The Curiosity rover landed in Mars’ Gale Crater in 2012, and since then, has been studying all things Martian, so we can know more about the planet’s past.
Well, what we now know, more than anything, is how much we don’t understand about what’s happening out there.
Case in point: the rover’s tunable laser spectrometer (or Sample Analysis at Mars, SAM) recently found a huge amount of methane–the largest since landing there.
Followed closely by the discovery that oxygen is behaving in a way scientists don’t quite understand.
In the past six years, SAM has determined the following about the atmosphere of Mars: 95 percent is carbon dioxide, 2.6 percent molecular nitrogen, 1.9 percent argon, 0.16 percent oxygen and 0.06 percent carbon monoxide.
Mars has seasons sort of like Earth, but they happen because the air pressure changes when carbon dioxide gas freezes at the poles during winter. This event causes the air pressure to lower. When the carbon dioxide eventually evaporates and is redistributed into the atmosphere, the air pressure rises for a Mars spring and summer.
Nitrogen and argon followed a similar pattern.
Oxygen, however, didn’t.
It actually rose and peaked at 30 percent during spring and summer, then lowered to normal levels in fall.
This pattern has repeated itself since Curiosity started monitoring. The only difference was that the levels of oxygen rising and falling varied.
Is the oxygen being created by something? What’s causing it to fall?
According to CNN, one of the authors of a new paper covering the seasonal variations, Sushil Atreya, said the data was “mind boggling.”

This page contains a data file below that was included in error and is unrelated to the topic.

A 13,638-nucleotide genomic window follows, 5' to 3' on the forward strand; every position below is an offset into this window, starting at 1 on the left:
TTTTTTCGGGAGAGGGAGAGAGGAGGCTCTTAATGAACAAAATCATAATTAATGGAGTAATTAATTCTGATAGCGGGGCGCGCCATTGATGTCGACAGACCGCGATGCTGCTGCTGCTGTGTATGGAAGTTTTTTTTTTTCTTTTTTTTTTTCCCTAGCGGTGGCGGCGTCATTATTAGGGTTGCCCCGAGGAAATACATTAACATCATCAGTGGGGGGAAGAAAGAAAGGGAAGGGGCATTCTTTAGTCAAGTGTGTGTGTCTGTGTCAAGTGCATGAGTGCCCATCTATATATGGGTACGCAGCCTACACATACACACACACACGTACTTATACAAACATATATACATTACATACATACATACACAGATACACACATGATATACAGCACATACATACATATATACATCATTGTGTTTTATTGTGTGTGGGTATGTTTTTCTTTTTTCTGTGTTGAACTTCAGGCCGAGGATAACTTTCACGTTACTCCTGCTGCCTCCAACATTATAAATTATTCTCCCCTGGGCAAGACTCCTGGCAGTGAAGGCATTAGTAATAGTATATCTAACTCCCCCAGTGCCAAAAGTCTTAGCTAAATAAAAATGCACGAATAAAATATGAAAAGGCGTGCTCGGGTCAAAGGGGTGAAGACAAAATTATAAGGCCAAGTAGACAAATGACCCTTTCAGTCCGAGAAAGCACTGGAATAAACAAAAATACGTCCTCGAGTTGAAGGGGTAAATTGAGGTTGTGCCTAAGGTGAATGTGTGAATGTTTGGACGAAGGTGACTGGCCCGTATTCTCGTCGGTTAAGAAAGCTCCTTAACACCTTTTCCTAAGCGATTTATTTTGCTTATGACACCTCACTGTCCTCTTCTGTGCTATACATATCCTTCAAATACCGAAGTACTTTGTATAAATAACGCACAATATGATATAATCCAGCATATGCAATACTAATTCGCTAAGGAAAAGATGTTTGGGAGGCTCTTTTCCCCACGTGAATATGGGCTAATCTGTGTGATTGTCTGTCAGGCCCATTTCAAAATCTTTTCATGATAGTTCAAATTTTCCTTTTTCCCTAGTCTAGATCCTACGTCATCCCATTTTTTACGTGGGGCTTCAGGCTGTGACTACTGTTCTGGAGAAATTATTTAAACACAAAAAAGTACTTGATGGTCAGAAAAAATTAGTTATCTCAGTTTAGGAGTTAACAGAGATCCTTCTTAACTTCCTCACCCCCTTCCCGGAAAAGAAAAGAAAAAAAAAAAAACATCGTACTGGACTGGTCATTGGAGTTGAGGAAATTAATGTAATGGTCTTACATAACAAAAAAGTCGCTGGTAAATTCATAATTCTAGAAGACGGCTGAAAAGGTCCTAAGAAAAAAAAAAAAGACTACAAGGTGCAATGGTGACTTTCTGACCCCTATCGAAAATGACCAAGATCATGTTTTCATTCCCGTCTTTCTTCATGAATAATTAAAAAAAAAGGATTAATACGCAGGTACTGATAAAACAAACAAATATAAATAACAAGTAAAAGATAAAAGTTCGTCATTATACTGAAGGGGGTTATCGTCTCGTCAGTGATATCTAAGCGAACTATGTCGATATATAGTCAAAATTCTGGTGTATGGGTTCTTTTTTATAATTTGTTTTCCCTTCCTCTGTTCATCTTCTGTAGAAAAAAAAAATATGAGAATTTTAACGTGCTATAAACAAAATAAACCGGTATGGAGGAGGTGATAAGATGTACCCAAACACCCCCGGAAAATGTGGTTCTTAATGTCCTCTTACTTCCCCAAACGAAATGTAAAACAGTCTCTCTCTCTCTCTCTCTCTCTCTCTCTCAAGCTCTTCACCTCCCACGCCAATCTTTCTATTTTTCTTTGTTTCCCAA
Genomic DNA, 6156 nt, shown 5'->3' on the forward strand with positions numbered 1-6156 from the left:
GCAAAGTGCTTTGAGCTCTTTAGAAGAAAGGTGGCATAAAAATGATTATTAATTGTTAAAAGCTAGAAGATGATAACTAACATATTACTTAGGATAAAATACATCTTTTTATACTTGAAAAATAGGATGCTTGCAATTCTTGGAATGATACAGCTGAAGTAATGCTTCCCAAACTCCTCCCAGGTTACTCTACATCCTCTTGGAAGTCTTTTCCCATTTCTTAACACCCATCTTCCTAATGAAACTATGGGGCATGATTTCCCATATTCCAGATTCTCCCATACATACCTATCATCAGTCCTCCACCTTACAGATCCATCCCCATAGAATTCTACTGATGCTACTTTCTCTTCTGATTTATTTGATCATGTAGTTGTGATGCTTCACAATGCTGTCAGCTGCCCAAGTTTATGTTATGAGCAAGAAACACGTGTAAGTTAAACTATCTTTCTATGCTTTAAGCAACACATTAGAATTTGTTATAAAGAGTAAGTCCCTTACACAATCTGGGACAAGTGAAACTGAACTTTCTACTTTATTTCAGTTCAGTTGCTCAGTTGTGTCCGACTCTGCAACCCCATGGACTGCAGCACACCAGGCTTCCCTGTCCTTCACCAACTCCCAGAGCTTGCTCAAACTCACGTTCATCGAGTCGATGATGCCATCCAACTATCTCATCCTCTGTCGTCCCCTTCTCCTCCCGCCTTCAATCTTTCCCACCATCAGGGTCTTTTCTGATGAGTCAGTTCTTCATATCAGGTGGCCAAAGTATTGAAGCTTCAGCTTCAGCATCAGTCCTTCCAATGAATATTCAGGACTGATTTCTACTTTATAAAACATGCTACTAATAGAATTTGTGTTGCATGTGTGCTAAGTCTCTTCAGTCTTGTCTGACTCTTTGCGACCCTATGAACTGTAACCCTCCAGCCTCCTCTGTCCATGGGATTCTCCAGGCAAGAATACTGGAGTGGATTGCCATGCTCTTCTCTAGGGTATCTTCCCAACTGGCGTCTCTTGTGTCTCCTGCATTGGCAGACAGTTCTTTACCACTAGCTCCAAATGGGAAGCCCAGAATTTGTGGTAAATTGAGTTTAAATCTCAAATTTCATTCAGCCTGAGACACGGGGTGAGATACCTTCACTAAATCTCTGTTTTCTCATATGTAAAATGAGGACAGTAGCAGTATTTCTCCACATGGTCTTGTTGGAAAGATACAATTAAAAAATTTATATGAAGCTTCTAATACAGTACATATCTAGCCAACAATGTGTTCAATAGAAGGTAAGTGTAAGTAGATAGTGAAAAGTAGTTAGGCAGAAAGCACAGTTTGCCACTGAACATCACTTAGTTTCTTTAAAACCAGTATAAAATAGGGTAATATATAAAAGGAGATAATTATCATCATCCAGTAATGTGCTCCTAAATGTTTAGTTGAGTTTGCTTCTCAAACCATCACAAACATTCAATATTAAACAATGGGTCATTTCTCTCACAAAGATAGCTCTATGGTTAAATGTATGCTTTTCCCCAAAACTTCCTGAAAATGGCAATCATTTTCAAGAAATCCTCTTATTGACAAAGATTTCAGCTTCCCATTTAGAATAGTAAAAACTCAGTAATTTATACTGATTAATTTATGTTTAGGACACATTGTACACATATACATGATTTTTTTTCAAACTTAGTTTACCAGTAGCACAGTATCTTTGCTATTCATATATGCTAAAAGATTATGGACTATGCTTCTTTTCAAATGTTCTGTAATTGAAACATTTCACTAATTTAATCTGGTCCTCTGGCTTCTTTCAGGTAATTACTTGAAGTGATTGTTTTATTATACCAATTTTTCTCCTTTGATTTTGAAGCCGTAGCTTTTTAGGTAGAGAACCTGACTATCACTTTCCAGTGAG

The scientists involved in the study were so puzzled they even had the rover checked out for operational issues. But Curiosity was working as usual.
Melissa Trainer, study author and planetary scientist at NASA’s Goddard Space Flight Center, said:
We’re struggling to explain this. The fact that the oxygen behavior isn’t perfectly repeatable every season makes us think that it’s not an issue that has to do with atmospheric dynamics. It has to be some chemical source and sink (of elements into the soil) that we can’t yet account for.
So, what about the huge amount of methane?
On Earth, most of our methane is created by living things, but also by rocks and water. Mars has plenty of rocks and water.
Principal Investigator Paul Mahaffy of NASA’s Goddard Spaceflight Center in Greenbelt, Maryland, noted that current measurement systems cannot determine the exact source of methane. What they do know, however, is that the methane fluctuates with the seasons as widely as oxygen.
Could the strange behavior of the two gases be related somehow?
Atreya believes so, although no one can figure out how.
In the meantime, the team invites any and all Martian experts to chime in.